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Family - is that all what matters?

„Families are like branches on a tree, we grow in different directions yet our roots remain as one.“

For Vietnamese people, family is probably the most important aspect of life. The family is much more tight-knit and closely connected than what many Western cultures are familiar with. The strong cohesiveness and loyalty within a Vietnamese family can hardly be described by a foreigner who didn't grew up in this culture. A well-known saying is „Blood is thicker than water“ which cannot be more accurate to describe Vietnamese family bonds.


The ideal imagination of Vietnamese parents of their children are shaped by the way of thinking that their grown-up children are well-educated by completing a university degree, gaining a well-paid job, then getting married and starting to have an own family. Ideally, all this happens in their 20’s. If not, you are blamed to have done something wrong.


So far, I’m at the end of my 20’s, born and grew up in Germany and neither married nor having any plans to do so in near future. The pressure and concern of my parents come by the growing age. According to them, a woman has to get married and start a family before she gets too „old“ for this, means 30+. This way of thinking is not only the perspective of my parents but as well of most other Vietnamese parents shaped by traditional values and expectations. No matter how successful I am in job and society, if I fail to sort out my family affairs, I am disqualified by my own family.

Listening to my parents questions and accusations why I’m not finally looking for a boyfriend and getting married over and over again, makes me feel equally upset and helpless. Why cannot they understand that the role of women in the society has changed nowadays? Women are today much more able to define themselves, prove their abilities and succeed in their jobs. This means, busier lives and better time management to balance their personal and professional lives. The desire to achieve more in life that „just“ starting a family and caring for them, makes the struggle between tradition and modernity for young Vietnamese women harder than ever.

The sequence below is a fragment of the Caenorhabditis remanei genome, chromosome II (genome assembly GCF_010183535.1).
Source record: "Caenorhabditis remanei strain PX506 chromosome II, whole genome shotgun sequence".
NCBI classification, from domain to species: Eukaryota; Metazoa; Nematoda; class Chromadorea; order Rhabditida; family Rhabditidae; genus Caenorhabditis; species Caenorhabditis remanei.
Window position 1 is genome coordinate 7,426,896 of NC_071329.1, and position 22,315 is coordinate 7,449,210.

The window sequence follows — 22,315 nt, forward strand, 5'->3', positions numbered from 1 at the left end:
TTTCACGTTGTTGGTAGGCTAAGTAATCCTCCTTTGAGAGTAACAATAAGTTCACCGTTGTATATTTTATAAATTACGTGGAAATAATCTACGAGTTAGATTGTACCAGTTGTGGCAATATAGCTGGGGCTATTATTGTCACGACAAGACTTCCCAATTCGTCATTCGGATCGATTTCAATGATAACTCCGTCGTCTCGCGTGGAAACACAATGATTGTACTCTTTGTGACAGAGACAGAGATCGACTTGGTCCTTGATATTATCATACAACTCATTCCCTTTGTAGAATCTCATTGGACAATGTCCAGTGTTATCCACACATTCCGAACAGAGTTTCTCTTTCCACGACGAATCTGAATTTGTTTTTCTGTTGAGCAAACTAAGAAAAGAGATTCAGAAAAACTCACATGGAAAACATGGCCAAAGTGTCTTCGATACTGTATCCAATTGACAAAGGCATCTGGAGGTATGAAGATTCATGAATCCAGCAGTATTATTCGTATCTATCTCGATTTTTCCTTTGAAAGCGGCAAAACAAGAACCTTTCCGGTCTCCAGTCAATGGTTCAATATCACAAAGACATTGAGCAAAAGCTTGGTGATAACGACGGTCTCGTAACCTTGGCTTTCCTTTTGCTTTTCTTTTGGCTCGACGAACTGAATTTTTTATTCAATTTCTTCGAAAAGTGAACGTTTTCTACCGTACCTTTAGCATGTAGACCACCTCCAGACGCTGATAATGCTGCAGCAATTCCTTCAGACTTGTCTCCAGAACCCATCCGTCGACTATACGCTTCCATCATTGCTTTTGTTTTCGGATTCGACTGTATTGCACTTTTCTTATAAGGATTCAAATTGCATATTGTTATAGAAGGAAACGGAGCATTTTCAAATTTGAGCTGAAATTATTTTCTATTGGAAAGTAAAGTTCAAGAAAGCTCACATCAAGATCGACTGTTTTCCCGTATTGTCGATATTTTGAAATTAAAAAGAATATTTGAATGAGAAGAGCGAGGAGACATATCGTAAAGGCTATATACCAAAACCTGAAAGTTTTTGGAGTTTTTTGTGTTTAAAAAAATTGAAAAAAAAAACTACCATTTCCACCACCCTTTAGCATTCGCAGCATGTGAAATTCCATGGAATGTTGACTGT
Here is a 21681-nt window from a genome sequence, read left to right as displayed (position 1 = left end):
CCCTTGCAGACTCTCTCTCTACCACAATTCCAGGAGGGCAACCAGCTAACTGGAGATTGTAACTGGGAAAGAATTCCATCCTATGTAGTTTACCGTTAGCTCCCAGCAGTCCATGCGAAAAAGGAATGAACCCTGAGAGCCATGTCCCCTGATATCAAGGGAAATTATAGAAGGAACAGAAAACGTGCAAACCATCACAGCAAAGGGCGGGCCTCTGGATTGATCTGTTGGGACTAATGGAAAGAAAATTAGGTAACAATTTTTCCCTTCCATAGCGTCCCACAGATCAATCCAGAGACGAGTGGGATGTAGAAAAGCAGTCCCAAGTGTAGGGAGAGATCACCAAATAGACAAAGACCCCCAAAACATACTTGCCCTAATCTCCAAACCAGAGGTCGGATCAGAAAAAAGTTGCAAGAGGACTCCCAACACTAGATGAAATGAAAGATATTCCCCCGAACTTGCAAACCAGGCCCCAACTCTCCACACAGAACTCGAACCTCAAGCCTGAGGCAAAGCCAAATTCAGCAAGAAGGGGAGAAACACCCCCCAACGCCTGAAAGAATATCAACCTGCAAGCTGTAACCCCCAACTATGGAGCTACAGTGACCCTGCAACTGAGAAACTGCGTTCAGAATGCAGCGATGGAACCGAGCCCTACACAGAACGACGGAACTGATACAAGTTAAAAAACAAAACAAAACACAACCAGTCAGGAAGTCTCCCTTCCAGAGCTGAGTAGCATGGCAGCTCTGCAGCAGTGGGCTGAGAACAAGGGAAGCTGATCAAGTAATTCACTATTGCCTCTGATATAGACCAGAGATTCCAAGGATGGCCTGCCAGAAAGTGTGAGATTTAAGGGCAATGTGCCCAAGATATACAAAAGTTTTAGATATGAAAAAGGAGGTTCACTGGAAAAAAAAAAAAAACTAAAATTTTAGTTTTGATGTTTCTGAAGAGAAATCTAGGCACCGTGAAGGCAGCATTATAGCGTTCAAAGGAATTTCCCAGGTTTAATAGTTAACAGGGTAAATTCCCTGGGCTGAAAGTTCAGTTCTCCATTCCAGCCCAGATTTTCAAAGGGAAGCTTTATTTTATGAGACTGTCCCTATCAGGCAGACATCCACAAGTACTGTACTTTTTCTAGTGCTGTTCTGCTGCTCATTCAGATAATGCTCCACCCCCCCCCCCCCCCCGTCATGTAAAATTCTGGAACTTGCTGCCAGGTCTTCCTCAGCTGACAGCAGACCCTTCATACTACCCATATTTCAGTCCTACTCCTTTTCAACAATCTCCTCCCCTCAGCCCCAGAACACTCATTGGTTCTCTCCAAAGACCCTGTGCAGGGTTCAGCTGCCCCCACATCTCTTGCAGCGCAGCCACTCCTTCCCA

Apart from the fact, that it is not that easy to find a potential partner or husband these days, it still is a personal issue of myself. More than once, I was wondering „What about happiness? What about self-realisation?“. Do my parents really know better what makes me happy? I would love to have a family one day but not at this stage of life as I am truly convinced that everything happens for a reason in life and everything comes at the right time. Why should I stress myself about getting married and becoming a mother right now when I can instead simply enjoy the life? Even if my parents’ wish will not come true, there are so many different lifestyles and none of them is wrong. As long as I am happy, what does it matter?


Lots of love,

Xuan x


What is your answer to your Vietnamese identity? Let us know by leaving us a comment or an email to vietnamwellbeing@gmail.com - join our Vietnam Wellbeing community today!


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